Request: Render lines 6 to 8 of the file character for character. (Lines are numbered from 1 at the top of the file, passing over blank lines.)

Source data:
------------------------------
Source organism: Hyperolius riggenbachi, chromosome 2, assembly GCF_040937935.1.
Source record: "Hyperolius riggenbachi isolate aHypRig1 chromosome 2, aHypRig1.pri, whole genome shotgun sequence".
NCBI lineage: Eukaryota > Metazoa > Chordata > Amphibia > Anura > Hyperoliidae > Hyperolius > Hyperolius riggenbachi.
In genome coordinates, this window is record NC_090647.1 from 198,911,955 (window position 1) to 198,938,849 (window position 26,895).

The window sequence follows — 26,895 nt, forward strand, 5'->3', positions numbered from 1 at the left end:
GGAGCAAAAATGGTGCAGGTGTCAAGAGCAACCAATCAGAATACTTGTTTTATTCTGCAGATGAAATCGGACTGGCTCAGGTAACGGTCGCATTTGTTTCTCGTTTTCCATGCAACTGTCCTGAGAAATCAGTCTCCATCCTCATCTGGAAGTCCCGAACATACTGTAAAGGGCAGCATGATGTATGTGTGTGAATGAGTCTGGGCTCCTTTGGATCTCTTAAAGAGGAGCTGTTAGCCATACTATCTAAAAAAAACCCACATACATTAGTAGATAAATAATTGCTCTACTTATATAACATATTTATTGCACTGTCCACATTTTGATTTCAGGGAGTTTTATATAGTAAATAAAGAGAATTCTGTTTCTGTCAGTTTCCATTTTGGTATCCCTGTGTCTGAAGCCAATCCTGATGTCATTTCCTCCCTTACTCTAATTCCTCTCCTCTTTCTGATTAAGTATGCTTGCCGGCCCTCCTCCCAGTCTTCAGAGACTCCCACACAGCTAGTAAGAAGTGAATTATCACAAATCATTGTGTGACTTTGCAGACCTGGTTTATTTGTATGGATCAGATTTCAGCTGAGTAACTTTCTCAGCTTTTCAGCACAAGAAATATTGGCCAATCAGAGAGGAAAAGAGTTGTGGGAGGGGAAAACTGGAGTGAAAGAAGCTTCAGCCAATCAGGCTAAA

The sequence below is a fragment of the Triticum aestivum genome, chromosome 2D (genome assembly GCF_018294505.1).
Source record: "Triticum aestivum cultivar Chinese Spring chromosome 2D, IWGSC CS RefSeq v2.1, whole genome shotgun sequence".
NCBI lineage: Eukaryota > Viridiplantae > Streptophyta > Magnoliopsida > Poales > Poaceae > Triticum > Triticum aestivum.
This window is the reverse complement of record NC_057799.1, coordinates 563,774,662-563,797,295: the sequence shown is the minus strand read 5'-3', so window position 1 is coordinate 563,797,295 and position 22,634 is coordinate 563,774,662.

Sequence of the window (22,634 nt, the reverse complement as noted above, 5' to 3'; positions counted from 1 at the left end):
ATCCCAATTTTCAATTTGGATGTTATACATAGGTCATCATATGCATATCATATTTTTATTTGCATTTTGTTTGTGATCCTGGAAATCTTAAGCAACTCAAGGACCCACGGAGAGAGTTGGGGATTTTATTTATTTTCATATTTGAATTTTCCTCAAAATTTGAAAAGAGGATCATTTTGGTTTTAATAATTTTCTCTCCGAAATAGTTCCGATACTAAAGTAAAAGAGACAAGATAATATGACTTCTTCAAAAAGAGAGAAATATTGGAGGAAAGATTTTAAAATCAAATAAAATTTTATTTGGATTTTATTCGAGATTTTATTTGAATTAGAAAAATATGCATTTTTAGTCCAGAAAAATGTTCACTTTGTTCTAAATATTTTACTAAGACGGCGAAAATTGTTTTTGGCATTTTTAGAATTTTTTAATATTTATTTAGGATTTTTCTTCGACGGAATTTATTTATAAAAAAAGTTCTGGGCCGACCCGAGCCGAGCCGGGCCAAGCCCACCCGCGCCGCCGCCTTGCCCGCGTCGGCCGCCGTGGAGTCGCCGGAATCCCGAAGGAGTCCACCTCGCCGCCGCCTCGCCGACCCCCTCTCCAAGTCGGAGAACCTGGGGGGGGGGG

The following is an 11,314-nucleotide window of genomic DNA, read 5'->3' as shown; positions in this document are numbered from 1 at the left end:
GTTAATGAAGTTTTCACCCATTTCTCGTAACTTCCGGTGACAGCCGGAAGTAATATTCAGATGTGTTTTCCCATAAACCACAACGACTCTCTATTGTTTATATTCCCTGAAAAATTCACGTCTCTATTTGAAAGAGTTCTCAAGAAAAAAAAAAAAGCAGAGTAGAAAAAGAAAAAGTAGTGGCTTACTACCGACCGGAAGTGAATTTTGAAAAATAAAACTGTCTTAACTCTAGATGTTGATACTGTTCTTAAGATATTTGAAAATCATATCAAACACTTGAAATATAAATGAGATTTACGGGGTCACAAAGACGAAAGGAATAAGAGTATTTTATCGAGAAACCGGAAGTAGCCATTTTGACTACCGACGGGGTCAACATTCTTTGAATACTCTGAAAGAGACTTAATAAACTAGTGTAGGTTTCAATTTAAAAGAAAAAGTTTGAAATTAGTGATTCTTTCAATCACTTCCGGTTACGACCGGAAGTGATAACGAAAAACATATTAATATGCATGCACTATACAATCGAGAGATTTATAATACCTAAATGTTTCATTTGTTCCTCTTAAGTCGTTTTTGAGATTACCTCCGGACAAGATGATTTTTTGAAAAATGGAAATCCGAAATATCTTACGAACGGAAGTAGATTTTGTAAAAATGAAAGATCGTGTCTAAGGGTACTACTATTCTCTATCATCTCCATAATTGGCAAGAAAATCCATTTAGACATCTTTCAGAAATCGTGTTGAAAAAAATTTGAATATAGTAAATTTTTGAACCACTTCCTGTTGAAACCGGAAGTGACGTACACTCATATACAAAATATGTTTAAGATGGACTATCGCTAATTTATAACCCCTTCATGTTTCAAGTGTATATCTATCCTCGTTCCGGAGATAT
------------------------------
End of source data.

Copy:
GGAGCAAAAATGGTGCAGGTGTCAAGAGCAACCAATCAGAATACTTGTTTTATTCTGCAGATGAAATCGGACTGGCTCAGGTAACGGTCGCATTTGTTTCTCGTTTTCCATGCAACTGTCCTGAGAAATCAGTCTCCATCCTCATCTGGAAGTCCCGAACATACTGTAAAGGGCAGCATGATGTATGTGTGTGAATGAGTCTGGGCTCCTTTGGATCTCTTAAAGAGGAGCTGTTAGCCATACTATCTAAAAAAAACCCACATACATTAGTAGATAAATAATTGCTCTACTTATATAACATATTTATTGCACTGTCCACATTTTGATTTCAGGGAGTTTTATATAGTAAATAAAGAGAATTCTGTTTCTGTCAGTTTCCATTTTGGTATCCCTGTGTCTGAAGCCAATCCTGATGTCATTTCCTCCCTTACTCTAATTCCTCTCCTCTTTCTGATTAAGTATGCTTGCCGGCCCTCCTCCCAGTCTTCAGAGACTCCCACACAGCTAGTAAGAAGTGAATTATCACAAATCATTGTGTGACTTTGCAGACCTGGTTTATTTGTATGGATCAGATTTCAGCTGAGTAACTTTCTCAGCTTTTCAGCACAAGAAATATTGGCCAATCAGAGAGGAAAAGAGTTGTGGGAGGGGAAAACTGGAGTGAAAGAAGCTTCAGCCAATCAGGCTAAA

The sequence below is a fragment of the Triticum aestivum genome, chromosome 2D (genome assembly GCF_018294505.1).
Source record: "Triticum aestivum cultivar Chinese Spring chromosome 2D, IWGSC CS RefSeq v2.1, whole genome shotgun sequence".